Once in a while you come across a film that marries a fascinating idea with beautiful technique. David Prosser’s BAFTA-nominated animation Matter Fisher is a story that asks more questions that it answers. We experience a moment with a lone fisherman at sea who happens upon a pebble-sized ball of matter that absorbs anything within reach. The more it consumes, the larger and stronger it grows. We witness man’s desire to exploit the power of nature for his own greed and ignorantly drive it to its ultimate destruction.
Inspired by Italo Calvino’s Cosmicomics (a collection of short stories that involve scientific theories), Matter Fisher is a story where events unravel as they do in nature rather than as they do in a standard story structure. At a time when Physics is accelerating with results from the LHC (Large Hadron Collider), the search for the Higgs Boson particle, and other major theories that could redefine our universe, Matter Fisher explores the possible meaning of our findings in ways that pure science can’t.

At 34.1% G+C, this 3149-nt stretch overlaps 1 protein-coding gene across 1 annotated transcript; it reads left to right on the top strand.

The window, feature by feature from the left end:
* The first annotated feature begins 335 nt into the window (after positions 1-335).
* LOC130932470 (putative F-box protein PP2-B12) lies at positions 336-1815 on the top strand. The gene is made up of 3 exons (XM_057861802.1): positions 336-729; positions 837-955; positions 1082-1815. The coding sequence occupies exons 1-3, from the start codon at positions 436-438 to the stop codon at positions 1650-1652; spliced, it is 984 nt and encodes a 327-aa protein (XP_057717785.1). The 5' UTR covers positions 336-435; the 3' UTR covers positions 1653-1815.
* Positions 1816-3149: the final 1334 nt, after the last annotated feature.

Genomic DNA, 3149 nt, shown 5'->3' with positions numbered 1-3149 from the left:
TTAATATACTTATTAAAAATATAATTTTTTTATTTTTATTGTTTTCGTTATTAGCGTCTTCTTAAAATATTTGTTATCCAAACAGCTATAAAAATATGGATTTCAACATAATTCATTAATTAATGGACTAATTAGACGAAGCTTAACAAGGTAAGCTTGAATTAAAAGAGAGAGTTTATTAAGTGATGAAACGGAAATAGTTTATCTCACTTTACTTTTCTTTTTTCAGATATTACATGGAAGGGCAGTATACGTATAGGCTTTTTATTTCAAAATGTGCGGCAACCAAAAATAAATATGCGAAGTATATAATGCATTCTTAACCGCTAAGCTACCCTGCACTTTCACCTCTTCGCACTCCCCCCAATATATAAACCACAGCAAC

The film uses a variety of techniques to create a hand-crafted 3D aesthetic you won’t see anywhere else. The sense of space in David’s compositions is quite exquisite—mixing a combination of closeups and extremely far shots—an aesthetic borne from David’s years illustrating books and comics. The animation itself captures the expressive nature of sketching and combines it with the environmental depth of 3D. The sea theme and the rough-hewn animation may remind you of Aardman’s The Pearce Sisters. All of the 2D elements were animated in Photoshop to mimic a traditional paper animation workflow.
Matter Fisher has screened at 20+ festivals and earned praise at many but hadn’t made a big US debut. The film marked David’s graduation film from the Royal College of Art and has gone on to screen at 20+ festivals before picking up a BAFTA nomination alongside fellow RCA comrade Matthias Hoegg’s Thursday, and Michael Please’s yet-elusive The Eagleman’s Stag. David now works as a Director/Designer at the impressive Studio AKA and continues to work with MOTH—a London-based animation collective.